How should multinational companies be taxed? Which countries are in the greatest need of development assistance? What are the most effective ways to fight corruption? Those are just some of many challenges the Organization for Economic Co-operation and Development (OECD) faces. Comprising 34 member states, the organization is one of the most important international associations there is.
20 Bachelor International Business students from Munich Business School were eager to get to know the OECD and followed the organization’s invitation to visit its headquarters in Paris, France. The students and their economics lecturers, Dr. Alina Schoenberg and Dr. Florian W. Bartolomae, were warmly welcomed by the German representation at OECD. One mandatory security check later, Counselor Dr. Martin Jungius introduced the organization and its role to the students.
Amongst other things, the MBS students learned that the OECD is a permanent forum for mutual exchange and cooperation between its member states. Furthermore, the organization is committed to the principles of democracy and as market economy, attaching great importance to the economical development of its members. The OECD also exercises its mandate to identify deficits and develop appropriate solutions.
How do “good” companies do business?
Afterwards, Jennifer Schappert-Champeaux, Policy Analyst at OECD, presented her field of activities. This includes corporate social responsibility within the respective value chain and the OECD “Guidelines for Multinational Enterprises”.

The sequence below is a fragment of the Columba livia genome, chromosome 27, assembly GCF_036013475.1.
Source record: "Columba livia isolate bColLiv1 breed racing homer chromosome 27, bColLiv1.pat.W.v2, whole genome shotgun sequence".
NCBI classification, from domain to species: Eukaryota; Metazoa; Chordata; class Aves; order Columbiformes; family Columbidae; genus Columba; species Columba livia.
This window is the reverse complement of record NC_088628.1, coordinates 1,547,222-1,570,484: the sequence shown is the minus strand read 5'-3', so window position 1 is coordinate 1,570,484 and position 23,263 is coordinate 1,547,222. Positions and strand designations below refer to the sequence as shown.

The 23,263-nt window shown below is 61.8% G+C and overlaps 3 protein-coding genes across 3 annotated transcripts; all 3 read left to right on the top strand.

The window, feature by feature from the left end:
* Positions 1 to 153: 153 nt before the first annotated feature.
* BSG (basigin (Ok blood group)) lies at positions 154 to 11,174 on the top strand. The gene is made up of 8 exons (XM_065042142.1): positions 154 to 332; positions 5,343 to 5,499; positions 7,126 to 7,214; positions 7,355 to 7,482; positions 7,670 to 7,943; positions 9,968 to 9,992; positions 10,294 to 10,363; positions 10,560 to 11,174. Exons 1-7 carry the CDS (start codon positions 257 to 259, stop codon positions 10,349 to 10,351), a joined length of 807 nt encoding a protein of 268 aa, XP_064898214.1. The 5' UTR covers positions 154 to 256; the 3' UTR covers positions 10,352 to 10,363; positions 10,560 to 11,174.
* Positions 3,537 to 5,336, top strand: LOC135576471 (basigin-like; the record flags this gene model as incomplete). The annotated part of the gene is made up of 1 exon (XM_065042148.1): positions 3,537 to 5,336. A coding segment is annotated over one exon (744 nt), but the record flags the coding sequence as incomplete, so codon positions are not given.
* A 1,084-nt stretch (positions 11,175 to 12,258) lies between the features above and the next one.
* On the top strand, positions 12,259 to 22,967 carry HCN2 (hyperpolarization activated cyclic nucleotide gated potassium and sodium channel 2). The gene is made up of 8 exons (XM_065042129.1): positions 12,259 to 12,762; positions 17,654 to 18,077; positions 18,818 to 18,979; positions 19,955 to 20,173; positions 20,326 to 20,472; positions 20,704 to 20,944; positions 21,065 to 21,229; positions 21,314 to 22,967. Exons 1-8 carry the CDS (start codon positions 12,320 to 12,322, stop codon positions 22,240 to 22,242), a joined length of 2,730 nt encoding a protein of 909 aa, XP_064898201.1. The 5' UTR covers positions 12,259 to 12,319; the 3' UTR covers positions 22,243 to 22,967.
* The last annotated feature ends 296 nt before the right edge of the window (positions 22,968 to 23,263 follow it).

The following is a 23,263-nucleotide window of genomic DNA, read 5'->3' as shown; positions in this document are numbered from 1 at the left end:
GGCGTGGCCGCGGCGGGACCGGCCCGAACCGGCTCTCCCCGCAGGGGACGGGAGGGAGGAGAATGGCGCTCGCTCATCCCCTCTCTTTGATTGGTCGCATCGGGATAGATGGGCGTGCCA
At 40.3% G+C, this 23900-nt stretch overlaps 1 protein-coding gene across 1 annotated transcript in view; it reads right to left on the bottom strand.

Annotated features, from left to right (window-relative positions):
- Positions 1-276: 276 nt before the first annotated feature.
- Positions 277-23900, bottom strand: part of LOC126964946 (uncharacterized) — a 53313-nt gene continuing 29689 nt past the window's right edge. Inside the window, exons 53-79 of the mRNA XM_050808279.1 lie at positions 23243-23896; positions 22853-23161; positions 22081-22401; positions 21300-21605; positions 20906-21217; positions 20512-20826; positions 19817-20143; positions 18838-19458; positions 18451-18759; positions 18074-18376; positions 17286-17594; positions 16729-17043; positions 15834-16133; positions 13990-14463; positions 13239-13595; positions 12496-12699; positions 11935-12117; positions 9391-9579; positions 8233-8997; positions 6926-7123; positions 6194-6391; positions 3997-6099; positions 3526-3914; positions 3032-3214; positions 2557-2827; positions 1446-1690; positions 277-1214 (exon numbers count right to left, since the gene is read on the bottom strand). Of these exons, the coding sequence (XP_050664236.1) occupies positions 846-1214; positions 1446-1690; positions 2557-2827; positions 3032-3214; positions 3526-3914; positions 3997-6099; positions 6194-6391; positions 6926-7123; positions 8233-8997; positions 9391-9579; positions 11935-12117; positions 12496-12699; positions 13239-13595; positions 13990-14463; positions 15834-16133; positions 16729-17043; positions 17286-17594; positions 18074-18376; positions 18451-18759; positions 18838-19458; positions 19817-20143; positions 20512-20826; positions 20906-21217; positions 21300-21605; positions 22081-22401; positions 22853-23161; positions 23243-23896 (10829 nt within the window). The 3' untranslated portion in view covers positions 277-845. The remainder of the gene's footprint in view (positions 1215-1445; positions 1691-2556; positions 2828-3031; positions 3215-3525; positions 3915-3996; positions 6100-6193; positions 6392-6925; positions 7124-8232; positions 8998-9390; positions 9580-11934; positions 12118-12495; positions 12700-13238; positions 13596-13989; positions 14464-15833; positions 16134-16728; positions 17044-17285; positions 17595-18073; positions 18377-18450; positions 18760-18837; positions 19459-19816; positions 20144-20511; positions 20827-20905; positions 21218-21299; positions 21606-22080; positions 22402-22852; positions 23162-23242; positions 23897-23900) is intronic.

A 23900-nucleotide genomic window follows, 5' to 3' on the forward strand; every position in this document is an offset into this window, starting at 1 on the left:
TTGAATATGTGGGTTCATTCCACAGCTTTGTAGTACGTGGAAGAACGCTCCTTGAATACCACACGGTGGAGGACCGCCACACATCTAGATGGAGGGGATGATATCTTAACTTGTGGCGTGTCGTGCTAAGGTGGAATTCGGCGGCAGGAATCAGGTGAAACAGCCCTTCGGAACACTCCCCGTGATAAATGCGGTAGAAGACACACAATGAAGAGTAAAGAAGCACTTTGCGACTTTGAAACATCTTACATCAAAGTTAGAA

Those guidelines can be defined as a voluntary agreement, a so called “soft law”, the member states may and should follow. They include aspects such as ethical and responsible entrepreneurial behavior, transparency as well as environmental and consumer-related issues in a global context.
Last but not least, the students learned about the so called OECD National Contact Points, playing an important role as the organization’s “extended arms” within its member states.
TTIP and low wages
Following the two informative presentations, the students were given the opportunity to deepen their knowledge of particular topics and discuss them in an interactive Q&A session.
The business students were especially interested in economical issues such as the planned free trade agreement TTIP and low-wage countries.
“It was very impressive to get a look behind the scenes of this influential international organization: What the OECD deals with, how its employees work and what topics they focus on. It definitely was a special experience to visit the OECD headquarters here in Paris,” summarizes Felix Ziegler, Bachelor student at MBS.